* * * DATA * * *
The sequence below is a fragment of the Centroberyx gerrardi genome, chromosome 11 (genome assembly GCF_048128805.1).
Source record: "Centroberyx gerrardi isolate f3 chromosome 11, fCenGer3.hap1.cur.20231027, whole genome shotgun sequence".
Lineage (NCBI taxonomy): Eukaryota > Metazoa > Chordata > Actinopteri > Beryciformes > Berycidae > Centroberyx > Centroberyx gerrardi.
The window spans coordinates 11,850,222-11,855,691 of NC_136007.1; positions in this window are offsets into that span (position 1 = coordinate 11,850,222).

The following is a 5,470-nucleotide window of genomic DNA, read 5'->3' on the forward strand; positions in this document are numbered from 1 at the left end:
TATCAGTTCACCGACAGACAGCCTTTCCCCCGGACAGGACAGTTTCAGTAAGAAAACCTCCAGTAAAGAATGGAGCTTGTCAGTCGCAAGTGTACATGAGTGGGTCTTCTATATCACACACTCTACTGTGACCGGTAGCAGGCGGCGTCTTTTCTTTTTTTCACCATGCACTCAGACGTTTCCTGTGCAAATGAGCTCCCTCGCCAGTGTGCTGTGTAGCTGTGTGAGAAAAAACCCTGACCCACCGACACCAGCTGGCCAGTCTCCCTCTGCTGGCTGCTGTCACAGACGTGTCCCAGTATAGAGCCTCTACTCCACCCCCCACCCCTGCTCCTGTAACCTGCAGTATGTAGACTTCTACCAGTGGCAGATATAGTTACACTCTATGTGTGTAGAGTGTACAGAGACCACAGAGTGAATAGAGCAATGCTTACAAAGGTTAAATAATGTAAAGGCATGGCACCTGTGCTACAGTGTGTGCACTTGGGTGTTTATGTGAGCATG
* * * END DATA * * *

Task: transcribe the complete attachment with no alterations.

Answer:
The sequence below is a fragment of the Centroberyx gerrardi genome, chromosome 11 (genome assembly GCF_048128805.1).
Source record: "Centroberyx gerrardi isolate f3 chromosome 11, fCenGer3.hap1.cur.20231027, whole genome shotgun sequence".
Lineage (NCBI taxonomy): Eukaryota > Metazoa > Chordata > Actinopteri > Beryciformes > Berycidae > Centroberyx > Centroberyx gerrardi.
The window spans coordinates 11,850,222-11,855,691 of NC_136007.1; positions in this window are offsets into that span (position 1 = coordinate 11,850,222).

The following is a 5,470-nucleotide window of genomic DNA, read 5'->3' on the forward strand; positions in this document are numbered from 1 at the left end:
TATCAGTTCACCGACAGACAGCCTTTCCCCCGGACAGGACAGTTTCAGTAAGAAAACCTCCAGTAAAGAATGGAGCTTGTCAGTCGCAAGTGTACATGAGTGGGTCTTCTATATCACACACTCTACTGTGACCGGTAGCAGGCGGCGTCTTTTCTTTTTTTCACCATGCACTCAGACGTTTCCTGTGCAAATGAGCTCCCTCGCCAGTGTGCTGTGTAGCTGTGTGAGAAAAAACCCTGACCCACCGACACCAGCTGGCCAGTCTCCCTCTGCTGGCTGCTGTCACAGACGTGTCCCAGTATAGAGCCTCTACTCCACCCCCCACCCCTGCTCCTGTAACCTGCAGTATGTAGACTTCTACCAGTGGCAGATATAGTTACACTCTATGTGTGTAGAGTGTACAGAGACCACAGAGTGAATAGAGCAATGCTTACAAAGGTTAAATAATGTAAAGGCATGGCACCTGTGCTACAGTGTGTGCACTTGGGTGTTTATGTGAGCATG